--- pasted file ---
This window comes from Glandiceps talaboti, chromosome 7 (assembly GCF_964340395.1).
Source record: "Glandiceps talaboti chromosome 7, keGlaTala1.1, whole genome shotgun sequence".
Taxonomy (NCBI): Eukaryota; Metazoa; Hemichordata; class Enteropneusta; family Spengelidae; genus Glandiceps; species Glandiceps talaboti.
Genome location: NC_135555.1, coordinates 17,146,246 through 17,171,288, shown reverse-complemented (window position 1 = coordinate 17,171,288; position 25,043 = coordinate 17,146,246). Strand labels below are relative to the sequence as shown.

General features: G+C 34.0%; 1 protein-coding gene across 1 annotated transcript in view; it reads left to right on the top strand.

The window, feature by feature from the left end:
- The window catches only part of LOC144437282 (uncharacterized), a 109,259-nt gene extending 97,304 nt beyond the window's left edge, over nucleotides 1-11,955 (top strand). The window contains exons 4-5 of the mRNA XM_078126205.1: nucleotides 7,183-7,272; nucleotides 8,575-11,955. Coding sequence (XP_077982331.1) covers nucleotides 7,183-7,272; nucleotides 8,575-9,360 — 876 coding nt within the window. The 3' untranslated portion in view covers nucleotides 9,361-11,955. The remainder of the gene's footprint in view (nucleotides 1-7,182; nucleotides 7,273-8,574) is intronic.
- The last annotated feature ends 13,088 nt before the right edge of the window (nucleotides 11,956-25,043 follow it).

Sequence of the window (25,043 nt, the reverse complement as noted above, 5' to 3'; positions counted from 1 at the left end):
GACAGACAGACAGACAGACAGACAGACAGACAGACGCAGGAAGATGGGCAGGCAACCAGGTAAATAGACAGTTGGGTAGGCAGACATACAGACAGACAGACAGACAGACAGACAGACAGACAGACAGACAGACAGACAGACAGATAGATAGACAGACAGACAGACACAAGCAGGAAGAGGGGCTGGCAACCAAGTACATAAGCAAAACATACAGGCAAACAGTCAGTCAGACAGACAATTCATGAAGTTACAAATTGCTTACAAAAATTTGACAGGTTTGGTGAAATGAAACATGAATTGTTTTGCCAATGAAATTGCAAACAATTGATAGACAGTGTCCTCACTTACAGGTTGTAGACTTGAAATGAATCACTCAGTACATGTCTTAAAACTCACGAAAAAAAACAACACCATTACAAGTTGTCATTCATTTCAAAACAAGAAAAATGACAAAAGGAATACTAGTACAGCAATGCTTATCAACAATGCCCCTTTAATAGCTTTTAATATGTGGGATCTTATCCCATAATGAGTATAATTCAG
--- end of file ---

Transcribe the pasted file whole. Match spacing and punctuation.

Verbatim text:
This window comes from Glandiceps talaboti, chromosome 7 (assembly GCF_964340395.1).
Source record: "Glandiceps talaboti chromosome 7, keGlaTala1.1, whole genome shotgun sequence".
Taxonomy (NCBI): Eukaryota; Metazoa; Hemichordata; class Enteropneusta; family Spengelidae; genus Glandiceps; species Glandiceps talaboti.
Genome location: NC_135555.1, coordinates 17,146,246 through 17,171,288, shown reverse-complemented (window position 1 = coordinate 17,171,288; position 25,043 = coordinate 17,146,246). Strand labels below are relative to the sequence as shown.

General features: G+C 34.0%; 1 protein-coding gene across 1 annotated transcript in view; it reads left to right on the top strand.

The window, feature by feature from the left end:
- The window catches only part of LOC144437282 (uncharacterized), a 109,259-nt gene extending 97,304 nt beyond the window's left edge, over nucleotides 1-11,955 (top strand). The window contains exons 4-5 of the mRNA XM_078126205.1: nucleotides 7,183-7,272; nucleotides 8,575-11,955. Coding sequence (XP_077982331.1) covers nucleotides 7,183-7,272; nucleotides 8,575-9,360 — 876 coding nt within the window. The 3' untranslated portion in view covers nucleotides 9,361-11,955. The remainder of the gene's footprint in view (nucleotides 1-7,182; nucleotides 7,273-8,574) is intronic.
- The last annotated feature ends 13,088 nt before the right edge of the window (nucleotides 11,956-25,043 follow it).

Sequence of the window (25,043 nt, the reverse complement as noted above, 5' to 3'; positions counted from 1 at the left end):
GACAGACAGACAGACAGACAGACAGACAGACAGACGCAGGAAGATGGGCAGGCAACCAGGTAAATAGACAGTTGGGTAGGCAGACATACAGACAGACAGACAGACAGACAGACAGACAGACAGACAGACAGACAGACAGACAGATAGATAGACAGACAGACAGACACAAGCAGGAAGAGGGGCTGGCAACCAAGTACATAAGCAAAACATACAGGCAAACAGTCAGTCAGACAGACAATTCATGAAGTTACAAATTGCTTACAAAAATTTGACAGGTTTGGTGAAATGAAACATGAATTGTTTTGCCAATGAAATTGCAAACAATTGATAGACAGTGTCCTCACTTACAGGTTGTAGACTTGAAATGAATCACTCAGTACATGTCTTAAAACTCACGAAAAAAAACAACACCATTACAAGTTGTCATTCATTTCAAAACAAGAAAAATGACAAAAGGAATACTAGTACAGCAATGCTTATCAACAATGCCCCTTTAATAGCTTTTAATATGTGGGATCTTATCCCATAATGAGTATAATTCAG